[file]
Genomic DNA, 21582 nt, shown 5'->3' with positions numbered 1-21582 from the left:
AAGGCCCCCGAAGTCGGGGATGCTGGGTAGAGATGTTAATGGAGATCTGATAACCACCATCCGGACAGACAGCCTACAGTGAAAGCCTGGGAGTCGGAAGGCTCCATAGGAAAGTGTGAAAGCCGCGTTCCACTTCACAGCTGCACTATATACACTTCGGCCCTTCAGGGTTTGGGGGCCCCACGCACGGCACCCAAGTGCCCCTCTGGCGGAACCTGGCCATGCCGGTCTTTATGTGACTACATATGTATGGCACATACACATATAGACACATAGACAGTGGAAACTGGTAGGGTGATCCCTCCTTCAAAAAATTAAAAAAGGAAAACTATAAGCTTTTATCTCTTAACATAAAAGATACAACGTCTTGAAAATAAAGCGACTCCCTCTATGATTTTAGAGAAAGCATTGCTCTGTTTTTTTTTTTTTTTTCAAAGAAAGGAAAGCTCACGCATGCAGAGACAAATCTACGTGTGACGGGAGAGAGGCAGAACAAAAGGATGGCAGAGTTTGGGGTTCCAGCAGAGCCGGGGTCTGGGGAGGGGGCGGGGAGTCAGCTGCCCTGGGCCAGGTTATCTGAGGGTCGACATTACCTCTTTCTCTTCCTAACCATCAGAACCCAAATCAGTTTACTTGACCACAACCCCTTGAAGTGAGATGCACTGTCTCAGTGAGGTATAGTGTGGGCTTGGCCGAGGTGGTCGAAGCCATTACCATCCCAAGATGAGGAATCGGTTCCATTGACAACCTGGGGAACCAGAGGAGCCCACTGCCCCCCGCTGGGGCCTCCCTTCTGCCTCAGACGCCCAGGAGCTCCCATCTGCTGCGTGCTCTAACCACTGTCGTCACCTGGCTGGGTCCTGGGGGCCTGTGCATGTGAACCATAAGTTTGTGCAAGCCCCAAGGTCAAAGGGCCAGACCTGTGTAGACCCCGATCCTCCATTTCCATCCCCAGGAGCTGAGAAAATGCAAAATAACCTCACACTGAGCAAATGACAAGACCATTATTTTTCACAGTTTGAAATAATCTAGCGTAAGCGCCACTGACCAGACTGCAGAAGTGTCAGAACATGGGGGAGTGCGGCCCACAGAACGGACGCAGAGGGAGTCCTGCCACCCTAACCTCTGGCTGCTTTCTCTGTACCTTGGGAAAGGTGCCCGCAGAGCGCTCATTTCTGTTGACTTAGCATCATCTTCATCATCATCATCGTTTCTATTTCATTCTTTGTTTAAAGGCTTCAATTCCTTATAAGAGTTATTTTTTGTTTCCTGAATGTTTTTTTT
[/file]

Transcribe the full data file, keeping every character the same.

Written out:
Genomic DNA, 21582 nt, shown 5'->3' with positions numbered 1-21582 from the left:
AAGGCCCCCGAAGTCGGGGATGCTGGGTAGAGATGTTAATGGAGATCTGATAACCACCATCCGGACAGACAGCCTACAGTGAAAGCCTGGGAGTCGGAAGGCTCCATAGGAAAGTGTGAAAGCCGCGTTCCACTTCACAGCTGCACTATATACACTTCGGCCCTTCAGGGTTTGGGGGCCCCACGCACGGCACCCAAGTGCCCCTCTGGCGGAACCTGGCCATGCCGGTCTTTATGTGACTACATATGTATGGCACATACACATATAGACACATAGACAGTGGAAACTGGTAGGGTGATCCCTCCTTCAAAAAATTAAAAAAGGAAAACTATAAGCTTTTATCTCTTAACATAAAAGATACAACGTCTTGAAAATAAAGCGACTCCCTCTATGATTTTAGAGAAAGCATTGCTCTGTTTTTTTTTTTTTTTTCAAAGAAAGGAAAGCTCACGCATGCAGAGACAAATCTACGTGTGACGGGAGAGAGGCAGAACAAAAGGATGGCAGAGTTTGGGGTTCCAGCAGAGCCGGGGTCTGGGGAGGGGGCGGGGAGTCAGCTGCCCTGGGCCAGGTTATCTGAGGGTCGACATTACCTCTTTCTCTTCCTAACCATCAGAACCCAAATCAGTTTACTTGACCACAACCCCTTGAAGTGAGATGCACTGTCTCAGTGAGGTATAGTGTGGGCTTGGCCGAGGTGGTCGAAGCCATTACCATCCCAAGATGAGGAATCGGTTCCATTGACAACCTGGGGAACCAGAGGAGCCCACTGCCCCCCGCTGGGGCCTCCCTTCTGCCTCAGACGCCCAGGAGCTCCCATCTGCTGCGTGCTCTAACCACTGTCGTCACCTGGCTGGGTCCTGGGGGCCTGTGCATGTGAACCATAAGTTTGTGCAAGCCCCAAGGTCAAAGGGCCAGACCTGTGTAGACCCCGATCCTCCATTTCCATCCCCAGGAGCTGAGAAAATGCAAAATAACCTCACACTGAGCAAATGACAAGACCATTATTTTTCACAGTTTGAAATAATCTAGCGTAAGCGCCACTGACCAGACTGCAGAAGTGTCAGAACATGGGGGAGTGCGGCCCACAGAACGGACGCAGAGGGAGTCCTGCCACCCTAACCTCTGGCTGCTTTCTCTGTACCTTGGGAAAGGTGCCCGCAGAGCGCTCATTTCTGTTGACTTAGCATCATCTTCATCATCATCATCGTTTCTATTTCATTCTTTGTTTAAAGGCTTCAATTCCTTATAAGAGTTATTTTTTGTTTCCTGAATGTTTTTTTT